The Texas Longhorns are the brand of football in the state of Texas. If you play high school football in Texas, you most likely aspire to be a Longhorn.
That's just how things are.
But the past few years have not seen many high moments for the program, and the agony may not end in 2012.
The Longhorns are facing the threat of falling well below expectations for the third consecutive season.
As much as 'Horns hate to admit it, the blame has to fall on Mack Brown. The man sits on a recruiting gold mine in Texas and routinely beats out the competition when it comes to hauling in the prized 5-star recruits.
But as Brown has proved, big-time recruits does not necessarily translate to big-time success.
After appearing in their second BCS Championship Game in 2009, Texas missed the postseason altogether the following year.
Last year, the Longhorns finished with a Holiday Bowl win over California.
The Holiday Bowl for goodness sake! Nevertheless, a bowl that the Longhorns have appeared in five times (3-2) under Brown.
Now before this turns into a rant, let's slow things down and look at some stats.
Brown has managed to get the 'Horns to the National Championship Game twice, winning it all in 2005 and falling to Alabama in 2009.
He also has an impressive overall record of 149-39 and was the 2005 Coach of the Year.
But was it the coaching that carried the 'Horns the distance?
It was Vince Young that carried the Longhorns to their first BCS National Championship, culminating in his game-winning nine-yard touchdown scramble.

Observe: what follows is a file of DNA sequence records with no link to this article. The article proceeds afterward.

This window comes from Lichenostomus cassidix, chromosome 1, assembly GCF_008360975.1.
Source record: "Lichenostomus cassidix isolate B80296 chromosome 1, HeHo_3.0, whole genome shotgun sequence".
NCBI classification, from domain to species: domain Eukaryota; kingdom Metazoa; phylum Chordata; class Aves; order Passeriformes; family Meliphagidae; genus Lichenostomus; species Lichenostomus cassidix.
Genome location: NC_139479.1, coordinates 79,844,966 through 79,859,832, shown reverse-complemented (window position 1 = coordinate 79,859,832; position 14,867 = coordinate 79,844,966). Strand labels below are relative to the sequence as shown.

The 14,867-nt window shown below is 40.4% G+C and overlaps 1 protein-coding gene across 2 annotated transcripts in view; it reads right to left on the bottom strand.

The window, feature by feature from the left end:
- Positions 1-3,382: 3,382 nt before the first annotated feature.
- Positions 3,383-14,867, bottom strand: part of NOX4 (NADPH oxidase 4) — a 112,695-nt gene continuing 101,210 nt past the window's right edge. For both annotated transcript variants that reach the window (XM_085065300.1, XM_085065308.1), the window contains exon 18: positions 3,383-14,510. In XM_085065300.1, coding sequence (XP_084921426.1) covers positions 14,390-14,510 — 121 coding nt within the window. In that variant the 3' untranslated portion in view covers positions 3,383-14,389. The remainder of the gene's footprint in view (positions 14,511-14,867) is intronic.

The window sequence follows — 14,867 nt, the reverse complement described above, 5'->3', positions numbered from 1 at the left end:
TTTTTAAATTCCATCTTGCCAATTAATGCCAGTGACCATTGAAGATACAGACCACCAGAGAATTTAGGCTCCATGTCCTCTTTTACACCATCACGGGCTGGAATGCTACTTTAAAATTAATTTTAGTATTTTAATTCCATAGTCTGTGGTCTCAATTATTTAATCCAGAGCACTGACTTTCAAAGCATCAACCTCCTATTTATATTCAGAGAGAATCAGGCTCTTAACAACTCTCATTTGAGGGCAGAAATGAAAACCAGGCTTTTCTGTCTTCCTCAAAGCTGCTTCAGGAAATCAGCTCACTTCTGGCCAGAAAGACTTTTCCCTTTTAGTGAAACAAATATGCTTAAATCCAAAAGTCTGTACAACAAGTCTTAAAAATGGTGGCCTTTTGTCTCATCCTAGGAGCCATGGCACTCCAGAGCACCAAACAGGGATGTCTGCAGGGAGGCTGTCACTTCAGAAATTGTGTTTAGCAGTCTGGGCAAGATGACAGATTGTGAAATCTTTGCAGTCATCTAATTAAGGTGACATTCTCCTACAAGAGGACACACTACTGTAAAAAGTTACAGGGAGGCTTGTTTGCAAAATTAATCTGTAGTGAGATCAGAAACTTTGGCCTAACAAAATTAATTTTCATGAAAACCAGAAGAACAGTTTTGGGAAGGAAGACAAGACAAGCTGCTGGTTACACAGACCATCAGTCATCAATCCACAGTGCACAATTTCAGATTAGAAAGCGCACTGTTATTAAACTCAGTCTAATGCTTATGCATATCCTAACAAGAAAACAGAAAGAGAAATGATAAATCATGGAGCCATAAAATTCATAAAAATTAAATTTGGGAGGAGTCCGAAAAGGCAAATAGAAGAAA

In Texas' 2005 National Championship season, Young became the first player to throw for over 3,000 yards while rushing for over 1,000 yards. In fact, Young accounted for 61.4 percent of the 'Horns' total offense that year.
Under Colt McCoy and Vince Young, the Longhorns appeared in four BCS bowl games. In the six years that Mack Brown did not have Young or McCoy at the helm, the Longhorns did not appear in a single BCS bowl.
To top that off, Texas has only won the Big XII twice under Mack Brown, both coming during the Young and McCoy eras.
That's two conference titles in 14 years for the highest paid head coach in college football.
If history has proven anything at the University of Texas, it's that a quality quarterback is needed to offset Brown's average coaching for the program to reach its peak.
Even when Heisman trophy winner Ricky Williams was on the roster, Brown only guided the 'Horns to a third-place finish in the Big XII with a 9-3 record.
If the quarterback play is the equation to success, as history has shown, Texas is in trouble heading into 2012. Quarterbacks David Ash and Case McCoy will likely both see playing time, but neither has shown the ability to play at the next level.
This is not meant to bash Mack Brown or even demand a resignation.
This is a warning to Longhorn fans.
Texas football is perhaps the furthest from obtaining success that it has been in Brown's 14-year tenure in Austin, and without a star quarterback in the fold, big-time success won't be found anytime soon.
In the end, some Texas fans need to come back down to earth and ask themselves:
Is this just a rough patch, or a dose of reality?
After taking a look at Brown's tenure with the Longhorns, that dose of reality may be a little hard to swallow.
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